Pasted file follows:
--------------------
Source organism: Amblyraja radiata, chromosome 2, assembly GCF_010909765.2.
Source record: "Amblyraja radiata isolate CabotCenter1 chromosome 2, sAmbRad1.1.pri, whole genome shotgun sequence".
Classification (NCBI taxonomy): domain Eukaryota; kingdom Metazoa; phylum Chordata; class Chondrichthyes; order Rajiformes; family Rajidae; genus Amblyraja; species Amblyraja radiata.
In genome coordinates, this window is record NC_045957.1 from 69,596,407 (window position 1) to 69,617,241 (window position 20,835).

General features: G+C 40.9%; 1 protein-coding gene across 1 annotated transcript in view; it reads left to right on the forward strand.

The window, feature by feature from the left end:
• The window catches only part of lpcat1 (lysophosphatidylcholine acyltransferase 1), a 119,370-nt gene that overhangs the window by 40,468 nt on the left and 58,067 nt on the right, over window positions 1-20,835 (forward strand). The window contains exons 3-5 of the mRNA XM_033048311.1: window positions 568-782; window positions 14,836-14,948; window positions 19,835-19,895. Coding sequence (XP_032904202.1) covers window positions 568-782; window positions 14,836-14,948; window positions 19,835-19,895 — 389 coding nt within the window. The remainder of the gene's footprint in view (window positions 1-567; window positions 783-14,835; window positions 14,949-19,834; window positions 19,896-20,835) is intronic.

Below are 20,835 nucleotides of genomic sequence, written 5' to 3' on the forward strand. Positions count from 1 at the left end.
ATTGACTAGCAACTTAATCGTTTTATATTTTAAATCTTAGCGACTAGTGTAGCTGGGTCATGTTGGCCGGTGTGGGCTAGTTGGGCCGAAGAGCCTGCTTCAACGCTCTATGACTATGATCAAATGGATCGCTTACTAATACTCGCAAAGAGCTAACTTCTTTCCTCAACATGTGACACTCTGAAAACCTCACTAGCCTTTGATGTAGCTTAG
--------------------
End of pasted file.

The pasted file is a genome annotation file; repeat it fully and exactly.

Source organism: Amblyraja radiata, chromosome 2, assembly GCF_010909765.2.
Source record: "Amblyraja radiata isolate CabotCenter1 chromosome 2, sAmbRad1.1.pri, whole genome shotgun sequence".
Classification (NCBI taxonomy): domain Eukaryota; kingdom Metazoa; phylum Chordata; class Chondrichthyes; order Rajiformes; family Rajidae; genus Amblyraja; species Amblyraja radiata.
In genome coordinates, this window is record NC_045957.1 from 69,596,407 (window position 1) to 69,617,241 (window position 20,835).

General features: G+C 40.9%; 1 protein-coding gene across 1 annotated transcript in view; it reads left to right on the forward strand.

The window, feature by feature from the left end:
• The window catches only part of lpcat1 (lysophosphatidylcholine acyltransferase 1), a 119,370-nt gene that overhangs the window by 40,468 nt on the left and 58,067 nt on the right, over window positions 1-20,835 (forward strand). The window contains exons 3-5 of the mRNA XM_033048311.1: window positions 568-782; window positions 14,836-14,948; window positions 19,835-19,895. Coding sequence (XP_032904202.1) covers window positions 568-782; window positions 14,836-14,948; window positions 19,835-19,895 — 389 coding nt within the window. The remainder of the gene's footprint in view (window positions 1-567; window positions 783-14,835; window positions 14,949-19,834; window positions 19,896-20,835) is intronic.

Below are 20,835 nucleotides of genomic sequence, written 5' to 3' on the forward strand. Positions count from 1 at the left end.
ATTGACTAGCAACTTAATCGTTTTATATTTTAAATCTTAGCGACTAGTGTAGCTGGGTCATGTTGGCCGGTGTGGGCTAGTTGGGCCGAAGAGCCTGCTTCAACGCTCTATGACTATGATCAAATGGATCGCTTACTAATACTCGCAAAGAGCTAACTTCTTTCCTCAACATGTGACACTCTGAAAACCTCACTAGCCTTTGATGTAGCTTAG